Recently, I had a problem similar to yours with a new drive, but it was more like 5 minutes for detection and sometimes it failed altogether.

    Changing the settings in BIOS from Auto to User and manually entering the drive's parameters speeded things up since autodetection and configuration were no longer needed, but updating the BIOS finally got it back to its old boot speed.
  3. stars1234

    stars1234 Thread Starter

    Aug 6, 2003
    Thanks for the suggestion.

    I do have the latest BIOS.

    I can reflash it--hate to do those things though--if the power should fail--well--you know what I mean.

    I wonder, should I leave everything setup as is and flash the BIOS, or disconnect all IDE devices, flash the BIOS and then put them back on like one by one.

    There seems like there should be another solution to this than flashing the BIOS every time you add a new device?
  4. stars1234

    stars1234 Thread Starter

    Aug 6, 2003
    I've tried everything I can think of, but no luck. My BIOS is at least two years newer than any of the IDE devices.

    Maybe it have something to do with W2K writting some code into the BIOS?

    I read someplace that there is a reserved space in the BIOS that W2k & XP uses to keep track of the devices.

    When I first installed W2K, I had only a CD-ROM on the Sec. IDE chnl, set as Master. Later, I added a CD-RW, switching places on the cable and the jumper settings. No problem. Except the CD-ROM retained it's drive letter.

    Then I tried to add a new HDD to the system.

    I cloned the old HDD to the new one with GHOST. I used Part. Mgc. to set the new drive as active. On reboot, instead, it wipped C off HDD0 and trashed the new HDD.

    On rebooting, I got an "unable to verify DMI pool error." It took many attempts to get past that.

    I used "C:'s" backup to get it going again.

    I had to do a low level format of the new HDD before it would be recognized at all--now it's seen as an unformatted drive, and with all the right paramaters.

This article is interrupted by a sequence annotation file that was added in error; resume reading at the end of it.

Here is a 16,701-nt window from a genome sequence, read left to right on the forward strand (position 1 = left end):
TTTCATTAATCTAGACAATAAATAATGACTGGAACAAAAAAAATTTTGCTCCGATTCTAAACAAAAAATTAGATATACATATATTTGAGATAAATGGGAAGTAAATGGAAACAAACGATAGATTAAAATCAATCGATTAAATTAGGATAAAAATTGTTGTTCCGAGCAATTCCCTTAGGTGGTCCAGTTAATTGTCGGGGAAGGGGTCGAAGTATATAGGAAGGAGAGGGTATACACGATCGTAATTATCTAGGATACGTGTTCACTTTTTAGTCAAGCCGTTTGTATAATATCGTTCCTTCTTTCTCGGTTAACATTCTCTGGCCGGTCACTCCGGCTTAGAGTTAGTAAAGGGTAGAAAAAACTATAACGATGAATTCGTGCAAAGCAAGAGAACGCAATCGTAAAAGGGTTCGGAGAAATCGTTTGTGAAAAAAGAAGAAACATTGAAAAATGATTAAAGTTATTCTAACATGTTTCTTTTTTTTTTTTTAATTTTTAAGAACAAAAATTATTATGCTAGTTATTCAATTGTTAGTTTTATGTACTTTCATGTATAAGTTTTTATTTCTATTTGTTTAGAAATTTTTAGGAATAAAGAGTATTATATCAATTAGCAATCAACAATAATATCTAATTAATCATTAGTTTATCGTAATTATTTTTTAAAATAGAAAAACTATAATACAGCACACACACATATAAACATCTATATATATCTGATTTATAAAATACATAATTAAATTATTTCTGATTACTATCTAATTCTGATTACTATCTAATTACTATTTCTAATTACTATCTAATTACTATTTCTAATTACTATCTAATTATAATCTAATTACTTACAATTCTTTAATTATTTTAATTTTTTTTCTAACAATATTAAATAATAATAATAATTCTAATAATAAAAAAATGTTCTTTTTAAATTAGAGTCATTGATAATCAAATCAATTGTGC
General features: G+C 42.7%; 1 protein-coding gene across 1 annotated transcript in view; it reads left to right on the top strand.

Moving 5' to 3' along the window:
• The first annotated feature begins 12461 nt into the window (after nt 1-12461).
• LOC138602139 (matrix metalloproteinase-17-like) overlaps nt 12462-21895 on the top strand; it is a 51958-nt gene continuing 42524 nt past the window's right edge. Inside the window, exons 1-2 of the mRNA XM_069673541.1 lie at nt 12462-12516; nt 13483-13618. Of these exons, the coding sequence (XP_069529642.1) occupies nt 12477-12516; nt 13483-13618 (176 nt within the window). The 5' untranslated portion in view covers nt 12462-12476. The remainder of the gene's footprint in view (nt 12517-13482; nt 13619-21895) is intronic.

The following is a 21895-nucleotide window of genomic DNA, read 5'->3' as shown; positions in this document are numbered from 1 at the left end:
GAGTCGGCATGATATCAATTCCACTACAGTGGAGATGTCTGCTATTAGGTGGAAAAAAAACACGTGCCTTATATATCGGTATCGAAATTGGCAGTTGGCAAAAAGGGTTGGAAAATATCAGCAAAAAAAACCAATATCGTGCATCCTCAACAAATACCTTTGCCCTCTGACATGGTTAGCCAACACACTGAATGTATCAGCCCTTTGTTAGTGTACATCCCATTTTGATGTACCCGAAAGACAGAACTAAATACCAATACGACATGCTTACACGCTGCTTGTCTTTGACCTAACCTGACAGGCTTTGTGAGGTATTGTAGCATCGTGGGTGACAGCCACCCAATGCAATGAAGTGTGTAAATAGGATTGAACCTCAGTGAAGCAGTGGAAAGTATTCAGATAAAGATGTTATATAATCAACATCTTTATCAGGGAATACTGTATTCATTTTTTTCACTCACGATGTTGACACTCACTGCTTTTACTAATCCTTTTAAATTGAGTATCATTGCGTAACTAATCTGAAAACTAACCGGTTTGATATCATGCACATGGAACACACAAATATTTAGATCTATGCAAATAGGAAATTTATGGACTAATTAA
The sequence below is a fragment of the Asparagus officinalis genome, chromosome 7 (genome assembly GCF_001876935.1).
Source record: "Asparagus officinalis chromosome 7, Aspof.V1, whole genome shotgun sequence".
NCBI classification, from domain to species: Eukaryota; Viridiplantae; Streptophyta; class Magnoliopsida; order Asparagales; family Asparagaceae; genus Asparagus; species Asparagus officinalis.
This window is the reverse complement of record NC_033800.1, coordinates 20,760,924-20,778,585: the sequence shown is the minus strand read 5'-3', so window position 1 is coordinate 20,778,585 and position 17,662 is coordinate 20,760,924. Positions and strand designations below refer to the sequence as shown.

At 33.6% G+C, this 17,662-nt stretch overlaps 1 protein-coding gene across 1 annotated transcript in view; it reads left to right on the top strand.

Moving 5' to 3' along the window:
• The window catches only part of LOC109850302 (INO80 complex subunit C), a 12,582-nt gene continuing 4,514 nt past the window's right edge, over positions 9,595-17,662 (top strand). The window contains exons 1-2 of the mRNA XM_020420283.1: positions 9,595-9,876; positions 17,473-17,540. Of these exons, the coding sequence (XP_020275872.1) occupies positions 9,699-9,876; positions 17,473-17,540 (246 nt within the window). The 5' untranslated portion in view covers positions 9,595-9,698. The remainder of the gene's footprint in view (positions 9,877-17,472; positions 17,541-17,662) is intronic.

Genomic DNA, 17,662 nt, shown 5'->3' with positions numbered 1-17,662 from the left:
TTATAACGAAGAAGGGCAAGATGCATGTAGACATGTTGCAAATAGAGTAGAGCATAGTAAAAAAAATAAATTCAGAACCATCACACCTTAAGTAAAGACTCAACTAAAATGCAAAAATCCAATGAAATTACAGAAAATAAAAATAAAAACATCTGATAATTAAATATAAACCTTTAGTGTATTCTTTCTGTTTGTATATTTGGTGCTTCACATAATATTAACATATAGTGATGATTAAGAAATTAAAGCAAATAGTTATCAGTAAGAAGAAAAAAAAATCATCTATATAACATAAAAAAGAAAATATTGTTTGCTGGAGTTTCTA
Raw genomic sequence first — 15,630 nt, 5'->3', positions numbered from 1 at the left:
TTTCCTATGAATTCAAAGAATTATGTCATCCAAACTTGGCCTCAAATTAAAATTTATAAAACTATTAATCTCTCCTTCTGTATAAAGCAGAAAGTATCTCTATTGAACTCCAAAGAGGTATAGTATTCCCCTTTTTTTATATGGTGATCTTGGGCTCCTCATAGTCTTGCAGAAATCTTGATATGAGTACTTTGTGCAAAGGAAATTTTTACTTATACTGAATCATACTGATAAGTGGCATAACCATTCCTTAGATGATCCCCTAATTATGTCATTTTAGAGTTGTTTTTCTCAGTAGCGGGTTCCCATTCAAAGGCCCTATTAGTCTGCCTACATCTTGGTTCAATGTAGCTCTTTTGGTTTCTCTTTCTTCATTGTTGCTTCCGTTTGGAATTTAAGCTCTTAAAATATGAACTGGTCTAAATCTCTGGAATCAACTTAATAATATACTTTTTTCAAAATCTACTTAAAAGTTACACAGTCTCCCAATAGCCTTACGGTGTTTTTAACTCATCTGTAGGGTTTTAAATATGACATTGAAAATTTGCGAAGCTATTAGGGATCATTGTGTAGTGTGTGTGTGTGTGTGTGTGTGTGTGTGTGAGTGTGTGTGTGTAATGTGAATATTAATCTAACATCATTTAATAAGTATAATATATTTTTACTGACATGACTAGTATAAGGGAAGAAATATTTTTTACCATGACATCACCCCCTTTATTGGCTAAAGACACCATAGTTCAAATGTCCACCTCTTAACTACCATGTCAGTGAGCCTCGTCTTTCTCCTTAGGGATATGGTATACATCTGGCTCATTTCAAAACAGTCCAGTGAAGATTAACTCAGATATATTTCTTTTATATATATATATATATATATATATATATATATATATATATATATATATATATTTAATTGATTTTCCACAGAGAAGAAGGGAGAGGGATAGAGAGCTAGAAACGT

But, just as now, once getting that old drive back up--I found it took 15 seconds for "Searching for IDE devices" to find it. (BIOS is set to AUTO & works right.)

    I disconnected everything, pulled the power, drivers off from the CP. Finally, flashed the BIOS, cleared the CMOS--no effect.

    I pulled all my hair out. Took several tranquilizers, rejumperd the the CMOS to "clear." and went to bed.

    The next day I tried to start the system but it wouldn't do anything. Totally dead.

    After two hours of trying, including swapping power supplies, I reallized I had not reset the CMOS jumper from "clear."

    Did that, the system came to life and AMAZINGLY, the HDDs were found instantly in the BIOS and during the POST. --I haven't a clue why.

    I added the opticals: CD-RW, Sec. Mstr.--OK.
    CD-ROM, Sec. Slv., POST went back to 15 seconds to find all the IDE devices.

    Pulling out the Sec. Slv., all IDE devices are found immediately.

    Reinstall it and remove the CD-RW, Sec. Mst. all are found. But together, it's the 15 second wait to detect the IDE devices.

    I'm an MCSE-NT4, I guess we are mostly tech people here--what is happening?

    MS KB only said this had been reported, gave no indications why or any fix. I had never seen a KB that only said "this has been reported" and nothing else.

    Do I dare try putting the errant optical as a slave on another channel? I'm a bit afraid to since I've run into so many "verifying DMI pool data" crashes.

    But I've glued my hair back in, so that's ok, and I have the bottle of tranqilizers ready to go if you or anyone have more suggestions.

As Seen On
As Seen On...

Welcome to Tech Support Guy!

Are you looking for the solution to your computer problem? Join our site today to ask your question. This site is completely free -- paid for by advertisers and donations.

If you're not already familiar with forums, watch our Welcome Guide to get started.

Join over 733,556 other people just like you!

Thread Status:
Not open for further replies.

Short URL to this thread: https://techguy.org/179950

  1. This site uses cookies to help personalise content, tailor your experience and to keep you logged in if you register.
    By continuing to use this site, you are consenting to our use of cookies.
    Dismiss Notice